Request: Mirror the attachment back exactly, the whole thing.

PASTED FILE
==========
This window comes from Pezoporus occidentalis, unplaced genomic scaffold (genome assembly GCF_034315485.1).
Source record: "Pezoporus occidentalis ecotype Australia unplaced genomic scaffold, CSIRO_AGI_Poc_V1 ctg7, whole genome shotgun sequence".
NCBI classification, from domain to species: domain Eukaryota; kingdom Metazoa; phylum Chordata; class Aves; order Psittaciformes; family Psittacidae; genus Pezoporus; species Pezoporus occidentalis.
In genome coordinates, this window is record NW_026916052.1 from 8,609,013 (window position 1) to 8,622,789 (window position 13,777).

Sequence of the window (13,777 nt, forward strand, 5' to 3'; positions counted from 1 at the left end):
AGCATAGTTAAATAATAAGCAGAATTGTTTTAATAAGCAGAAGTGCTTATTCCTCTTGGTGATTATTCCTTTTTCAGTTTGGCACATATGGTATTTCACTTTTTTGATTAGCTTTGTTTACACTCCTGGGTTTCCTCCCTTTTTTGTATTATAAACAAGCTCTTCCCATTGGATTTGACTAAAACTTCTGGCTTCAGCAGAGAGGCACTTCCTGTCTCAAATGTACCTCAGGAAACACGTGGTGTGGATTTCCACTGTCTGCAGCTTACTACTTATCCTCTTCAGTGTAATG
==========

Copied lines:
This window comes from Pezoporus occidentalis, unplaced genomic scaffold (genome assembly GCF_034315485.1).
Source record: "Pezoporus occidentalis ecotype Australia unplaced genomic scaffold, CSIRO_AGI_Poc_V1 ctg7, whole genome shotgun sequence".
NCBI classification, from domain to species: domain Eukaryota; kingdom Metazoa; phylum Chordata; class Aves; order Psittaciformes; family Psittacidae; genus Pezoporus; species Pezoporus occidentalis.
In genome coordinates, this window is record NW_026916052.1 from 8,609,013 (window position 1) to 8,622,789 (window position 13,777).

Sequence of the window (13,777 nt, forward strand, 5' to 3'; positions counted from 1 at the left end):
AGCATAGTTAAATAATAAGCAGAATTGTTTTAATAAGCAGAAGTGCTTATTCCTCTTGGTGATTATTCCTTTTTCAGTTTGGCACATATGGTATTTCACTTTTTTGATTAGCTTTGTTTACACTCCTGGGTTTCCTCCCTTTTTTGTATTATAAACAAGCTCTTCCCATTGGATTTGACTAAAACTTCTGGCTTCAGCAGAGAGGCACTTCCTGTCTCAAATGTACCTCAGGAAACACGTGGTGTGGATTTCCACTGTCTGCAGCTTACTACTTATCCTCTTCAGTGTAATG